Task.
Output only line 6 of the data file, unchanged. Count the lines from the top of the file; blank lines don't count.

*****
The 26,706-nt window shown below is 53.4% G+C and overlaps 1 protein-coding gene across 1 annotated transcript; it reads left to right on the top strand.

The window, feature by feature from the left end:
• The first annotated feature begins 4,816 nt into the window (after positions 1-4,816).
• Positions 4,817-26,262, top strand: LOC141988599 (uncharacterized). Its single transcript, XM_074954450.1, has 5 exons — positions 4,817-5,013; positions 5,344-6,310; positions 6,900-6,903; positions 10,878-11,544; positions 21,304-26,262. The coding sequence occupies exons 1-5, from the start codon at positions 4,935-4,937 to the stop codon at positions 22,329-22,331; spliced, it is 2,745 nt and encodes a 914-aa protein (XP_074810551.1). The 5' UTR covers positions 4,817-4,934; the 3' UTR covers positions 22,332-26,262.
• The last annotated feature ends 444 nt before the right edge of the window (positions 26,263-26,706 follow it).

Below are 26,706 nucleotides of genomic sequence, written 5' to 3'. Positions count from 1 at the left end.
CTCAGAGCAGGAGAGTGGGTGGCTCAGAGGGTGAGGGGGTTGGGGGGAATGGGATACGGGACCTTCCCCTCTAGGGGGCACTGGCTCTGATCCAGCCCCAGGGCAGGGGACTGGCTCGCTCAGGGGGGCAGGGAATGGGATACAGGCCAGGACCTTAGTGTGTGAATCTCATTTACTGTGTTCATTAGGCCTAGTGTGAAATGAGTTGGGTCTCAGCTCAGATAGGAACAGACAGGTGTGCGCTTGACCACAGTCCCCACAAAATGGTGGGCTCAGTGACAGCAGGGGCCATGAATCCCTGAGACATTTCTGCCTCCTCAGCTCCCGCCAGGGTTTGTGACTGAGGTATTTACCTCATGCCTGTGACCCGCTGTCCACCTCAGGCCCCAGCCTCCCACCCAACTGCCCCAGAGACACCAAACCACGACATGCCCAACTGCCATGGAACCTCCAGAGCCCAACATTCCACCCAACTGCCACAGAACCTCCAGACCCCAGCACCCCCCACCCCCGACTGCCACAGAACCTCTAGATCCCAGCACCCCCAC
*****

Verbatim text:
Below are 26,706 nucleotides of genomic sequence, written 5' to 3'. Positions count from 1 at the left end.